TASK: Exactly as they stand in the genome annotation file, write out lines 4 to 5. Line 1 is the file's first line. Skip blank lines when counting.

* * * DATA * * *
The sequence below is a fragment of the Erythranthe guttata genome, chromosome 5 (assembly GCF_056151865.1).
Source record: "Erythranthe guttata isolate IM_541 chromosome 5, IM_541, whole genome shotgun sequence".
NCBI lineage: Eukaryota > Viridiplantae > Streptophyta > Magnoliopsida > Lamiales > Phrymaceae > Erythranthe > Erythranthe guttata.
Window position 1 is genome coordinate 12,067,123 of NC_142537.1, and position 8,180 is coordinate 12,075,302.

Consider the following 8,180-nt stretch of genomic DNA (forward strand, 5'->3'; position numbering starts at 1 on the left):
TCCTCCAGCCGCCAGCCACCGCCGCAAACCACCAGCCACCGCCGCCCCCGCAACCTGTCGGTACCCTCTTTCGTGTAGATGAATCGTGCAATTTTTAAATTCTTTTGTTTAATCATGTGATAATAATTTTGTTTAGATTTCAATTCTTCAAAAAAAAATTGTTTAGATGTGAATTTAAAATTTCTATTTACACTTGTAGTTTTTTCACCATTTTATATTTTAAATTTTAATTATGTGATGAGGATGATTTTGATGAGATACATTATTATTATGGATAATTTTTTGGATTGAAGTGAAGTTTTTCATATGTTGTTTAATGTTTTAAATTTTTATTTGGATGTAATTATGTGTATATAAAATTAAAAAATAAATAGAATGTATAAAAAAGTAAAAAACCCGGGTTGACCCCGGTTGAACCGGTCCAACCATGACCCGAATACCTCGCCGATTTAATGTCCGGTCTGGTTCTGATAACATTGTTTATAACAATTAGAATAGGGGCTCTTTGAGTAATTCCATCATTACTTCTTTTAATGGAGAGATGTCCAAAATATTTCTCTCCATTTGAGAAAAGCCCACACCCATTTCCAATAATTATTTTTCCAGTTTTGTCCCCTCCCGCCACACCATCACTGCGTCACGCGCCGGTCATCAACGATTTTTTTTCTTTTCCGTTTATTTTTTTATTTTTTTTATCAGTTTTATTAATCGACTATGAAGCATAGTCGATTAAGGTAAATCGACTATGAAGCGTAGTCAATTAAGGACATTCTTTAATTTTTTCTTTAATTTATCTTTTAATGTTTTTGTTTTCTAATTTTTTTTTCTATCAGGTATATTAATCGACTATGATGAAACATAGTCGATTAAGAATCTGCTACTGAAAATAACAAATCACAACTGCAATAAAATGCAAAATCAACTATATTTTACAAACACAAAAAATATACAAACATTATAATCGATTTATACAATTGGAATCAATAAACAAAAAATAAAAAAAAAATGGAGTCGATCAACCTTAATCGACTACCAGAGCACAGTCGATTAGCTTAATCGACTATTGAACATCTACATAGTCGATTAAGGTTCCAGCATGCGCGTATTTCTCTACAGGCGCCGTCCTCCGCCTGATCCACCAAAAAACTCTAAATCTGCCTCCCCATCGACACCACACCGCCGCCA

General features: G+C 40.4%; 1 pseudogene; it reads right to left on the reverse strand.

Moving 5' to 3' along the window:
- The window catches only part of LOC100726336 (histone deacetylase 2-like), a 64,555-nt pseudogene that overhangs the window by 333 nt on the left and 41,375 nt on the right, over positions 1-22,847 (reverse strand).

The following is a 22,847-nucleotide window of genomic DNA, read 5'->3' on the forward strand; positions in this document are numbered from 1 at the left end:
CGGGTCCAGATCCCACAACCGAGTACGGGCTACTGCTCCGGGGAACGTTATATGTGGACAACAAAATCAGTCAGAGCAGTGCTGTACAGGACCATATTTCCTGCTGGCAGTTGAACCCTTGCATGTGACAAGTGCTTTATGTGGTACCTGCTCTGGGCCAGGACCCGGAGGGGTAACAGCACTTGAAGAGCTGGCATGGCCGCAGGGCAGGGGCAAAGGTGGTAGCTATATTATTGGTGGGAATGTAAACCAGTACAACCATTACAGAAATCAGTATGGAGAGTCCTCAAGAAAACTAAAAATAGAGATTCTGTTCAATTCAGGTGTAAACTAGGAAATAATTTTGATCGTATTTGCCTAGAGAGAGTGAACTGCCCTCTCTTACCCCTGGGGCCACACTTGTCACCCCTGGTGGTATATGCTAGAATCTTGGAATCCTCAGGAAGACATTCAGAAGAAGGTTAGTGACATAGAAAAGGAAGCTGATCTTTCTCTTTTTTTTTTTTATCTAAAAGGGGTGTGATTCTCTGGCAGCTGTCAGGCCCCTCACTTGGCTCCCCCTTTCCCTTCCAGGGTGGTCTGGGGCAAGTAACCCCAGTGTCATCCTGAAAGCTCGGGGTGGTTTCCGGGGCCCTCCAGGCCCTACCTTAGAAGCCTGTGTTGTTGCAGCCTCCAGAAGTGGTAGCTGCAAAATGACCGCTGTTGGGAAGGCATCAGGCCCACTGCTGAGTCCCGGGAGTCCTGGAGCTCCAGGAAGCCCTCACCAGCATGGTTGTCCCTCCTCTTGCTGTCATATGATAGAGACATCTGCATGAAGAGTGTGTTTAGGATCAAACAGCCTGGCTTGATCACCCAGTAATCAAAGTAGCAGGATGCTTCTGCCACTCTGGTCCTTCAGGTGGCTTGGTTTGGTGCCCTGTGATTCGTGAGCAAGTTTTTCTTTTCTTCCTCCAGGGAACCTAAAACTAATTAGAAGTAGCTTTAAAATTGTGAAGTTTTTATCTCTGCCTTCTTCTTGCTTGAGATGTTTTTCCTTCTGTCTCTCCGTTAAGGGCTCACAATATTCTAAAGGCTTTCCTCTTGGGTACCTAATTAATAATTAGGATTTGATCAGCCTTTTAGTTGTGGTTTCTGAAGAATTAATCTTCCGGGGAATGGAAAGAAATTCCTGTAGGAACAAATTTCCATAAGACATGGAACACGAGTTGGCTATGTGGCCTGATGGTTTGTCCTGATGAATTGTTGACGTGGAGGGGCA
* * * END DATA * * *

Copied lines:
Window position 1 is genome coordinate 12,067,123 of NC_142537.1, and position 8,180 is coordinate 12,075,302.

Consider the following 8,180-nt stretch of genomic DNA (forward strand, 5'->3'; position numbering starts at 1 on the left):